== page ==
City of Rocks
The City of Rocks (managed by the National Park Service) gets its name from the grotesquely eroded granite formations of sheer cliffs and pinnacles towering up as much as 60 stories above the valley floor. Many emigrants following the California Trail wrote their names in axle grease on these rocks.
But the area is not totally barren: an extensive stand of pinyon pine, juniper and mountain mahogany is mixed with occasional aspen and whitebark pine. There are songbirds – the pinyon and scrub jay, green-tailed towhee, Virginia's warbler, mountain bluebird, Clark's nutcracker, and Townsend's solitaire – as well as turkeys, prairie falcon, burrowing owl, poor-will, Say's phoebe, white-throated swift, black-chinned hummingbird, house, canyon, and rock wrens, common bushtit, gray flycatcher, plain titmouse, and red-naped sapsucker.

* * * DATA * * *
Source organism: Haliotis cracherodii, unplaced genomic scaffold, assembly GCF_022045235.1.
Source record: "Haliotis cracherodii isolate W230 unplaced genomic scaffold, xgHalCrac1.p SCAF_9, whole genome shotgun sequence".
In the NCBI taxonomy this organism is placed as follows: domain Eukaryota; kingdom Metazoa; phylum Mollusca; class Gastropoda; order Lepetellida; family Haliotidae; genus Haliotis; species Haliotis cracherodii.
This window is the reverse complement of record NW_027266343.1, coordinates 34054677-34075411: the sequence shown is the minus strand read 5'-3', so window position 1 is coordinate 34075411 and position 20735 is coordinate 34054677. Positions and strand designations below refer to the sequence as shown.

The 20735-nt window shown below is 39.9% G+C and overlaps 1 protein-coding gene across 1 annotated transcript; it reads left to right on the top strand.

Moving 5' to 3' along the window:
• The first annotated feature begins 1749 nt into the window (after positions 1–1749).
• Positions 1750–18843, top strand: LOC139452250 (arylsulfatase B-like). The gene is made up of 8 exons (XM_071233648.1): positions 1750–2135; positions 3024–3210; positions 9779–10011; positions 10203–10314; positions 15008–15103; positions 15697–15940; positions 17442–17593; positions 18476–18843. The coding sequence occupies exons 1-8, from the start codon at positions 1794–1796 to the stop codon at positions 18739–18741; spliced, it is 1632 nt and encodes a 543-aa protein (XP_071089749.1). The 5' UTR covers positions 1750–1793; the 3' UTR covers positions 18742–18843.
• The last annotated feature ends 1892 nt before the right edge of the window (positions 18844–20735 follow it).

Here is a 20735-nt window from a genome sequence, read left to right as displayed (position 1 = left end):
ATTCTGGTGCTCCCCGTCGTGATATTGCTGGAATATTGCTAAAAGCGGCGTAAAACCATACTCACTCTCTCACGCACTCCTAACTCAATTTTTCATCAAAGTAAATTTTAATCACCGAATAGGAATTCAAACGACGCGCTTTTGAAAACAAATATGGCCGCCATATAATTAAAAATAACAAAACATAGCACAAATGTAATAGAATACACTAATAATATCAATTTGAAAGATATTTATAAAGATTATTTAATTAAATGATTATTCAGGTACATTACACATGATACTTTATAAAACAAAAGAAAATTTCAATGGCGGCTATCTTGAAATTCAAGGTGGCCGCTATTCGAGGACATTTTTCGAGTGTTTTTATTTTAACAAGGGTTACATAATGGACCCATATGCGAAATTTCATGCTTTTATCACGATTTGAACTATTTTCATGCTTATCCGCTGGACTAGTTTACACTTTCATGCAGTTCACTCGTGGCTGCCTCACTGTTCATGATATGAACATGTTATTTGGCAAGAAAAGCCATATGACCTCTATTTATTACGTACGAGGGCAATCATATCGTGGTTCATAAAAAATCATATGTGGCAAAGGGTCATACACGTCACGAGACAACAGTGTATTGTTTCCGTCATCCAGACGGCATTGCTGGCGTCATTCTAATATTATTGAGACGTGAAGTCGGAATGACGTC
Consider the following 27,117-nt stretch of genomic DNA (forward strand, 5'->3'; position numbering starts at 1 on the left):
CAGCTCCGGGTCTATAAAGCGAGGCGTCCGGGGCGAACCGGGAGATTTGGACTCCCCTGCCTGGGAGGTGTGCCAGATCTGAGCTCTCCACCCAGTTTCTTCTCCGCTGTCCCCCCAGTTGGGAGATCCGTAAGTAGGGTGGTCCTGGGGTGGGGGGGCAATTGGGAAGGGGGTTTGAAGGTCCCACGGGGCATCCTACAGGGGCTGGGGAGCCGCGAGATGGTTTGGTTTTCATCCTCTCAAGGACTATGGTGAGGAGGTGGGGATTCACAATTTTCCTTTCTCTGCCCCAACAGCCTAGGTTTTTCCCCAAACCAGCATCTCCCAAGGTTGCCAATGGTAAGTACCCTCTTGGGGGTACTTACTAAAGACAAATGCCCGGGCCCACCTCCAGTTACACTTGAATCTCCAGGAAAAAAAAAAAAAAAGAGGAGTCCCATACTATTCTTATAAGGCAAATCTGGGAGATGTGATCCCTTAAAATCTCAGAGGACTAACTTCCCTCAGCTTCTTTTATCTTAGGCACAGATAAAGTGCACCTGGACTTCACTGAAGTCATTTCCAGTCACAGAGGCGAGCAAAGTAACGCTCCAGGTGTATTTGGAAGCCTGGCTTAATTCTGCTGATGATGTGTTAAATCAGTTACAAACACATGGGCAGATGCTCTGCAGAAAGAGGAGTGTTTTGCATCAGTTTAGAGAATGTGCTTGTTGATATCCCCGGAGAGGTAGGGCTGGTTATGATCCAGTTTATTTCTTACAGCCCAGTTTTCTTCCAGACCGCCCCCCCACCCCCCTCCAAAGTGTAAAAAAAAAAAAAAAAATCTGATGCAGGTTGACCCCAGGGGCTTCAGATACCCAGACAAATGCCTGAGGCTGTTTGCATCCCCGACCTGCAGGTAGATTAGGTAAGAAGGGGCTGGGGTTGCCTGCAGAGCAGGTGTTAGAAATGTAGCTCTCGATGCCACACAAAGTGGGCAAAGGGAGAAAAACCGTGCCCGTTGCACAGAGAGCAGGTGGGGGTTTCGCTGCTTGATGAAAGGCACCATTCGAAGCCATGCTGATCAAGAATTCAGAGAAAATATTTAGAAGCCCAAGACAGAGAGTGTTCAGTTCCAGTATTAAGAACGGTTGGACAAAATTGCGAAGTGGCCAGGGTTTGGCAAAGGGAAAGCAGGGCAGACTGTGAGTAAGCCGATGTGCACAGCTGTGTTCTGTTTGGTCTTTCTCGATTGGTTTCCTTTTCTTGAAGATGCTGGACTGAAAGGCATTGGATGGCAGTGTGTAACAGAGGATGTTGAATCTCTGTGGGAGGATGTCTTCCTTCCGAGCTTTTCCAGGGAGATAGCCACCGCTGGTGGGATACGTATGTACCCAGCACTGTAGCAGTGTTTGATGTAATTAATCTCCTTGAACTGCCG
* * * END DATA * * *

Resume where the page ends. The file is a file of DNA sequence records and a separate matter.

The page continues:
This site is world-renowned for its challenging rock climbing. Roads are typically closed by snow from December 1 through March.